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Gogol’s search for identity in “The Namesake”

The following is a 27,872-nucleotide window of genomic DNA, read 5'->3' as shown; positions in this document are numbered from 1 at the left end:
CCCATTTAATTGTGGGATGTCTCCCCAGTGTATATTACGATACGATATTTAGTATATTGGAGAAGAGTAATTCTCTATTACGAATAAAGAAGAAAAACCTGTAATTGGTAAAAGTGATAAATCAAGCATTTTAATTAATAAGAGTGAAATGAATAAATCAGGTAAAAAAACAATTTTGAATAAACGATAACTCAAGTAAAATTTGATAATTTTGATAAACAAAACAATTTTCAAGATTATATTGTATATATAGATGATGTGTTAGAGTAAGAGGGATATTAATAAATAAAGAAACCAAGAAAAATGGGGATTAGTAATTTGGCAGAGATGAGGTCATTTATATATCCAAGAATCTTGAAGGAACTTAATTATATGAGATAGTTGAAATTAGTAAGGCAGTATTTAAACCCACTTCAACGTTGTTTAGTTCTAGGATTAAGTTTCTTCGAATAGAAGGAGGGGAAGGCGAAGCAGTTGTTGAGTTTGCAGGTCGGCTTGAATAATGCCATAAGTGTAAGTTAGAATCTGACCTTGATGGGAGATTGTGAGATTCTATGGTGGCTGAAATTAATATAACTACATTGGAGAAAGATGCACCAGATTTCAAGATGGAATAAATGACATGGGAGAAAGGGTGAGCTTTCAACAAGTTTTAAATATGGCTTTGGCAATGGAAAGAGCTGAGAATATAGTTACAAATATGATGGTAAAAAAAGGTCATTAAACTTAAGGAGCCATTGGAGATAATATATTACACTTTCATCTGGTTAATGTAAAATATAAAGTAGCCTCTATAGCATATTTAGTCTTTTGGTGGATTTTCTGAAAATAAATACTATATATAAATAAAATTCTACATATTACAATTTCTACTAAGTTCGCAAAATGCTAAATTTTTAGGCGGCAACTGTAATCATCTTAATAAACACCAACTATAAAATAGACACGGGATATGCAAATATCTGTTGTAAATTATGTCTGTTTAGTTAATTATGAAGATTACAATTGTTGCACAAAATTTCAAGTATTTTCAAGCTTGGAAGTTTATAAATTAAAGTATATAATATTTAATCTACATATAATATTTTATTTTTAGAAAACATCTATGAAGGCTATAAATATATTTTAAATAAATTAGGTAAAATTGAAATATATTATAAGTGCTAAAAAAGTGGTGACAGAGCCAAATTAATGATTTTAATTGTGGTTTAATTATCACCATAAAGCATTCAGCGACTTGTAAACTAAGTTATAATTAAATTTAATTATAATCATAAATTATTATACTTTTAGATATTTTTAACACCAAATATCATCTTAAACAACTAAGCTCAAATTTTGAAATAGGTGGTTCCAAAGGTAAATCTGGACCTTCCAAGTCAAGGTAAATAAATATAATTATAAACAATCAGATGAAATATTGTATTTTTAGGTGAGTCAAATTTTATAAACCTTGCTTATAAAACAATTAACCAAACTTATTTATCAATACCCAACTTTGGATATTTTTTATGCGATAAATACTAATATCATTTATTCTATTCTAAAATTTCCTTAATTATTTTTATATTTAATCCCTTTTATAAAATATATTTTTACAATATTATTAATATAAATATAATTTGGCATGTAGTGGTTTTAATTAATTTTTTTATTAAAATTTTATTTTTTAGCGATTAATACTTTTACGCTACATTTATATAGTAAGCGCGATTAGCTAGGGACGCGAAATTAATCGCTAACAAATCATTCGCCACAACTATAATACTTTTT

The Namesake  is the first novel by Pulitzer price-winning author Jhumpa Lahiri. Originally published in The New Yorker as a novella, the book was later expanded into a novel of the same name which went into publication in the year 2003. It was later made into a film by Mira Nair in the 2006. The Namesake is a novel about the  search for an identity  set in the backdrop of Kolkata and the US.  In a lifetime, we comes across several identities: an identity we are born into , by default, at birth; identities forged from a scratch in foreign lands and identity that we want for ourselves. And when so many choices are offered to us, defining who we really are becomes a crisis in itself. Caught in such a web of identity crisis is Ashoke Ganguli’s son, Gogol, named in a haste after Ashoke’s favourite author Nikolai Gogol. Gogol Ganguli was supposed to be someone else but the very first identity tag that could have been him gets lost in mail. Gogol suffers from the condition of namelessness right after birth. And this is a condition that plagues him throughout the rest of his life. Ashima and Ashoke decide on a ‘good name’ for him as per the Bengali custom of naming, but, much to their chagrin, Gogol refuses to be known as Nikhil on the first day of his kindergarten. But growing up in the US proves a daunting task for him, with conflicting ideals inside and outside the walls of the house on Pemberton Road. Gogol refuses to identify with a name so abstract, having no apparent connection with his life. Bearing a name that is neither Indian nor American, Gogol finds himself stranded in the middle of two contrasting and conflicting cultures. The name to him is a baggage that he unwillingly carries , much like the Bengali traditions he is forced to follow at home. He is an outcast in a country that, technically, is is motherland. The decision to change his name is his first attempt at gaining a superior sense of individuality that comes only with being an American. However, what he does not realize is that Gogol symbolizes a rebirth, a new life for his father Ashoke until much later in the story when Ashoke reveals the tale of his misfortune to him. It is after this revelation that the name Gogol becomes a legacy, a souvenir of his father that he never fully inherits. The name which was like a cancerous growth to Gogol, threatening to come back even after amputation (read name change) becomes something he identifies the most with towards the end of the novel. So far, he is neither fully an American nor fully a Bengali. All his life he stays in the US and he never experiences the crisis and exhilaration that comes with relocating to a foreign land. All the women he gets involved with define him, to the point where he feels like a poor substitute in his wife’s life who eventually cheats on him with an old colleague. He never finds a home. He is one without a home, without an identity. Throughout his life, he tries to conform to a world, to a culture, to a lifestyle and to the ideal of an identity that eludes him. Gogol exists in the shadow of his father and outside Ashoke’s domain, there is no Gogol. The story falls into a cliff after the sudden death of Ashoke Ganguli. In spite of being the unremarkable MIT doctorate, in spite of leading a lack-luster, uneventful life, it is Ashoke who has more adventures than Gogol ever does, culmination in an accidental heart-attack that takes his life! The sudden loss of his father marks the beginning of Gogol’s journey of introspection.  For the first time ever, he looks inside instead of searching outside for who he really is. He realizes that Gogol never existed and never will exist outside Gogol. Like Dostoyevsky, Gogol of The Namesake comes out of Ashoke’s overcoat. That apart, he is equally an outsider at both Maxine’s and Moushoomi’s friend’s place. The space he finds himself in is not where he belongs. Caught in self-doubt, Gogol never finds the courage of accepting this identity given to him by his father until the very end, where he begins his final search for identity in a book gifted to him by his father on his birthday.